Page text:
4-Year-Old Boy Found After Spending 6 Days Lost in Dense African Bush

The 4-year-old was returned safe to his Kenyan village 6 days after wandering off.
The 4-year-old was returned safe to his Kenyan village 6 days after wandering off.Sheldrick Wildlife Trust

The boy had wandered 10 miles away from his Kenyan village, and survived among hyenas, jackals and heavy rains.

A 4-year-old boy was returned safe to his family after wandering more than 10 miles away from his Kenyan village during a storm. He had spent six days fending for himself in the African bush among hyenas, jackals and heavy rains, according to a wildlife nonprofit in Kenya.

“Their son has fully recovered and is out playing with his friends,” said 22-year-old Roan Carr-Hartley, a volunteer pilot with nonprofit Sheldrick Wildlife Trust who helped in the boy's rescue.

Last week, Carr-Hartley explained that the nonprofit received a call from the chief of Asa, a community located about 30 miles outside of the Tsavo East National Park in Kenya. The chief explained that the boy had been out herding livestock with his brothers during a storm and went missing, and the chief hoped a pilot from the nonprofit could support their search by air.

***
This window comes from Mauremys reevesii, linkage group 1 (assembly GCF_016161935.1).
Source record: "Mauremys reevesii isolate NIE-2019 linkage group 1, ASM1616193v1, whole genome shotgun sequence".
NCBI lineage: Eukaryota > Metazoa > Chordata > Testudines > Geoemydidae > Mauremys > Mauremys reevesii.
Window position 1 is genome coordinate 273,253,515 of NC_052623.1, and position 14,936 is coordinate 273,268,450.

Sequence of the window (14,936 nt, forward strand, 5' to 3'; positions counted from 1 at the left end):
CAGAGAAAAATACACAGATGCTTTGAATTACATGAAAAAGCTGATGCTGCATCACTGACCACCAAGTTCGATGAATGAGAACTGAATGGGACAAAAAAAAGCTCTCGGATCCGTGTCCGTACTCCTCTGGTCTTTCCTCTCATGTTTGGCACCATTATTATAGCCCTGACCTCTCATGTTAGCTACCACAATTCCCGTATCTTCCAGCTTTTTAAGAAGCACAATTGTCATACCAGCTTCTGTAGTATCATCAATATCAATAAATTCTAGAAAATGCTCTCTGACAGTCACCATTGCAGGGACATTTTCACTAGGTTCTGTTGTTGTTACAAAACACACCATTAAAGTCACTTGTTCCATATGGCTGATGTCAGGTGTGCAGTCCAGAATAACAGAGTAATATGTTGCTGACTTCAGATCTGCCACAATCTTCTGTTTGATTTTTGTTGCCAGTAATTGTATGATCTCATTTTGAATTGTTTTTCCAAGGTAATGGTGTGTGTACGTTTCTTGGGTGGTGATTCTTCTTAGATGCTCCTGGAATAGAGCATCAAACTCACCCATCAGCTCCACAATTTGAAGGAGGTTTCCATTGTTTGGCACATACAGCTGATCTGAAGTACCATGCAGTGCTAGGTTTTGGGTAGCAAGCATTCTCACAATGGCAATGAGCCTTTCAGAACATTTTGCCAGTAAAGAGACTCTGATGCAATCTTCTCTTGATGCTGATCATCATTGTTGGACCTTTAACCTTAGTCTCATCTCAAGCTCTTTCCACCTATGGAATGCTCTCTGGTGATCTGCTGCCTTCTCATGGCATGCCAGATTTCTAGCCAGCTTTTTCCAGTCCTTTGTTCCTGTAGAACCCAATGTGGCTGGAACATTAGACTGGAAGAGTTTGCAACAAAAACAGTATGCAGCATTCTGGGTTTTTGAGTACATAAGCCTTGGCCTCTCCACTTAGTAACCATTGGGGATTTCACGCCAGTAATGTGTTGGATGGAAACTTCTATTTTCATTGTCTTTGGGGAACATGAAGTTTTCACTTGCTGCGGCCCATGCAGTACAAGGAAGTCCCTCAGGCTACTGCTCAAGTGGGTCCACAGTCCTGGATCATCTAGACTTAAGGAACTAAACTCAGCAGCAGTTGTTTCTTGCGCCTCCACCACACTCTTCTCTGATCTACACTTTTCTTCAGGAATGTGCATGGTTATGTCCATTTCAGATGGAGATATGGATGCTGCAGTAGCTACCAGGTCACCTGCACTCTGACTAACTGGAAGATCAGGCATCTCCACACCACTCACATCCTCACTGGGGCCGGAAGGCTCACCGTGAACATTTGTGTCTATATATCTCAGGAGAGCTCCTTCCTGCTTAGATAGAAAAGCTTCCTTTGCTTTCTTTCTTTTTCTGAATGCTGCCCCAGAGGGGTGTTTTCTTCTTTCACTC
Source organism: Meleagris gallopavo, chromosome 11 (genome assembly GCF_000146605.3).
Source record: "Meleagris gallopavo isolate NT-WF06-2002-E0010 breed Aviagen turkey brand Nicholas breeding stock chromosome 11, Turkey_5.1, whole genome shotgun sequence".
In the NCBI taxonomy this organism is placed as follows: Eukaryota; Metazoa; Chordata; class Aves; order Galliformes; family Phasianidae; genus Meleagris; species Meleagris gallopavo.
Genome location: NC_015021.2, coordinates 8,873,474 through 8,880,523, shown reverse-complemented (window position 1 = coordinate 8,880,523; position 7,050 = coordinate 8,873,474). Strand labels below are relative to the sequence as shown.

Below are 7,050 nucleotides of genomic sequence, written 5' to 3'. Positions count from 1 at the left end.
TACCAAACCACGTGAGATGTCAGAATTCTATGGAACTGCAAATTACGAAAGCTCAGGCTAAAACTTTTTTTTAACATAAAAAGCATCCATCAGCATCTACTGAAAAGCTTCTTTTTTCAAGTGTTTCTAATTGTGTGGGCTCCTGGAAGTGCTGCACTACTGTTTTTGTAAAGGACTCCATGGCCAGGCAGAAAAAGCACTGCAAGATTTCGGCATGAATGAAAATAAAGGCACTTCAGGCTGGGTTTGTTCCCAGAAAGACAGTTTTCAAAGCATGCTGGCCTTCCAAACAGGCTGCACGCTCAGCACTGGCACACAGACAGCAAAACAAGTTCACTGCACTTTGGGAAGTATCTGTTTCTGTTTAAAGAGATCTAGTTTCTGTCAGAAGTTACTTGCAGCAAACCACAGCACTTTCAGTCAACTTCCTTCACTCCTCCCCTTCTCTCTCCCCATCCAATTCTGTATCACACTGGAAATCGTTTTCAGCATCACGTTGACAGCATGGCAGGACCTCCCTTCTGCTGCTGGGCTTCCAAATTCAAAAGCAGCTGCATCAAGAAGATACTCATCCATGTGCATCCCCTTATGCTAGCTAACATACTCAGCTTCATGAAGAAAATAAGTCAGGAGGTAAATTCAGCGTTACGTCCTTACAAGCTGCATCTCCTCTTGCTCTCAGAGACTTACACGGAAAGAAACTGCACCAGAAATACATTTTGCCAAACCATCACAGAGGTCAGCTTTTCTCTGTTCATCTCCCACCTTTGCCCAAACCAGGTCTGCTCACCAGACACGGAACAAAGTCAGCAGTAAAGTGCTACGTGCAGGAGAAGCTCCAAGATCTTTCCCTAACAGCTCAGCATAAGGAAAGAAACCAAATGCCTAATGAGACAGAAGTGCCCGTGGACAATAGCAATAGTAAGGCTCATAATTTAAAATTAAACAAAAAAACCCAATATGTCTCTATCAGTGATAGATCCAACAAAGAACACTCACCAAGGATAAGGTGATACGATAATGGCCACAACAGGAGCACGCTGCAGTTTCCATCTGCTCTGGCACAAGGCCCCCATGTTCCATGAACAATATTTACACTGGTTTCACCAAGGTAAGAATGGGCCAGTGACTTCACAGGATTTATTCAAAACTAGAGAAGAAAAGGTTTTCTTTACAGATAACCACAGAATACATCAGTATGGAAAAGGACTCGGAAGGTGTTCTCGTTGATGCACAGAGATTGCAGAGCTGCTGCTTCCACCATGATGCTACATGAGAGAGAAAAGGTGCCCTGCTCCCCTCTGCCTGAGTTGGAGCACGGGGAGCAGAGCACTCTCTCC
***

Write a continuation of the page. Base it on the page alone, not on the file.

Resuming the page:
Carr-Hartley flew toward the search party the following morning, and joined about 70 men who had been tracking the boy for days.

“Four hours of scanning the sea of vegetation revealed nothing but an empty fuel tank and various animals, including hyenas and jackals,” Carr-Hartley recalled, according to a press statement. “It was an unforgiving environment for any person to be alone, let alone a child so young.”

He rejoined the search party several days later, when the chief told him the search party, who had been out looking for the 4-year-old for three days straight, rediscovered the boy’s tracks, and requested his assistance by air once again. “I was in shock that the boy was still alive, let alone walking,” he said.

After more than an hour of attempting to spot the boy from above, Carr-Hartley spotted the boy hiding near shrubs. He had no way of communicating with the search party, and worried that if he landed the plane to reach the boy by foot, he would once again lost sight of him, so instead, Carr-Hartley circled the plane tightly above the boy until the search party were alerted to the boy’s location.

“They eventually got to the boy, who was frozen still in disbelief that his ordeal was over,” Carr-Hartley said. “Upon reaching him, they lifted him above their shoulders and began cheering and chanting.”

The search party carried the boy more than 10 miles back to the village as Carr-Hartley instead landed his plane closer to the village.

“When I showed his mother the photos of her boy, she broke down into tears. She couldn’t believe he was still alive and was flooded with emotion, as one can imagine,” he said.

The boy was weak and covered with mosquito bites, scratches, and thorns, but quickly returned to good health after a visit from two nearby doctors and rehydration.  

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